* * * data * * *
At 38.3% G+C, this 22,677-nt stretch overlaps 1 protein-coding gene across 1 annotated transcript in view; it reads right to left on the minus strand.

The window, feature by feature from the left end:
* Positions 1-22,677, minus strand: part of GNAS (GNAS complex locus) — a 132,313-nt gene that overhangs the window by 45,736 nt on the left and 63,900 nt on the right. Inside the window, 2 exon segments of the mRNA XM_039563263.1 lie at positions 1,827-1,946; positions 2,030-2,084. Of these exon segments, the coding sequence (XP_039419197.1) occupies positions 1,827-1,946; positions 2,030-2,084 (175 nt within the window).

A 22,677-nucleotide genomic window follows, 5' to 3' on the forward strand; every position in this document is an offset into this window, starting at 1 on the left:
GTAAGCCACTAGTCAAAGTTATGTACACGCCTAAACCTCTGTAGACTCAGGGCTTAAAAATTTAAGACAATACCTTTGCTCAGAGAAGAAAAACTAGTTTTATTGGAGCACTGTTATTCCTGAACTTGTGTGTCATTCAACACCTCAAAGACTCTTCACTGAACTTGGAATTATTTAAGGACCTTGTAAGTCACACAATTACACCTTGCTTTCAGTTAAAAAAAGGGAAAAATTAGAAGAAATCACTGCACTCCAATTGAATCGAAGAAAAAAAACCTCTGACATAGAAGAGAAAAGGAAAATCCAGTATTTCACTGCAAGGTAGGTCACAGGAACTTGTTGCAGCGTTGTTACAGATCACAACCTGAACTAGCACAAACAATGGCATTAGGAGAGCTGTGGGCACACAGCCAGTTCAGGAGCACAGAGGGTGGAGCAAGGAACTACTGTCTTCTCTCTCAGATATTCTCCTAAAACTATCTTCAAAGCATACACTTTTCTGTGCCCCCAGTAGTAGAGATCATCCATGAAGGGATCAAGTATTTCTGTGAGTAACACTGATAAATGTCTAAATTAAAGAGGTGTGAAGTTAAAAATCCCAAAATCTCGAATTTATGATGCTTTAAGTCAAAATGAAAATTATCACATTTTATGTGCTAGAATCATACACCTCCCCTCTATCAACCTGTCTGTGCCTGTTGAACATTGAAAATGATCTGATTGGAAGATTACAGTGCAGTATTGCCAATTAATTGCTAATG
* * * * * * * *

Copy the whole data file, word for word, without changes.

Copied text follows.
At 38.3% G+C, this 22,677-nt stretch overlaps 1 protein-coding gene across 1 annotated transcript in view; it reads right to left on the minus strand.

The window, feature by feature from the left end:
* Positions 1-22,677, minus strand: part of GNAS (GNAS complex locus) — a 132,313-nt gene that overhangs the window by 45,736 nt on the left and 63,900 nt on the right. Inside the window, 2 exon segments of the mRNA XM_039563263.1 lie at positions 1,827-1,946; positions 2,030-2,084. Of these exon segments, the coding sequence (XP_039419197.1) occupies positions 1,827-1,946; positions 2,030-2,084 (175 nt within the window).

A 22,677-nucleotide genomic window follows, 5' to 3' on the forward strand; every position in this document is an offset into this window, starting at 1 on the left:
GTAAGCCACTAGTCAAAGTTATGTACACGCCTAAACCTCTGTAGACTCAGGGCTTAAAAATTTAAGACAATACCTTTGCTCAGAGAAGAAAAACTAGTTTTATTGGAGCACTGTTATTCCTGAACTTGTGTGTCATTCAACACCTCAAAGACTCTTCACTGAACTTGGAATTATTTAAGGACCTTGTAAGTCACACAATTACACCTTGCTTTCAGTTAAAAAAAGGGAAAAATTAGAAGAAATCACTGCACTCCAATTGAATCGAAGAAAAAAAACCTCTGACATAGAAGAGAAAAGGAAAATCCAGTATTTCACTGCAAGGTAGGTCACAGGAACTTGTTGCAGCGTTGTTACAGATCACAACCTGAACTAGCACAAACAATGGCATTAGGAGAGCTGTGGGCACACAGCCAGTTCAGGAGCACAGAGGGTGGAGCAAGGAACTACTGTCTTCTCTCTCAGATATTCTCCTAAAACTATCTTCAAAGCATACACTTTTCTGTGCCCCCAGTAGTAGAGATCATCCATGAAGGGATCAAGTATTTCTGTGAGTAACACTGATAAATGTCTAAATTAAAGAGGTGTGAAGTTAAAAATCCCAAAATCTCGAATTTATGATGCTTTAAGTCAAAATGAAAATTATCACATTTTATGTGCTAGAATCATACACCTCCCCTCTATCAACCTGTCTGTGCCTGTTGAACATTGAAAATGATCTGATTGGAAGATTACAGTGCAGTATTGCCAATTAATTGCTAATG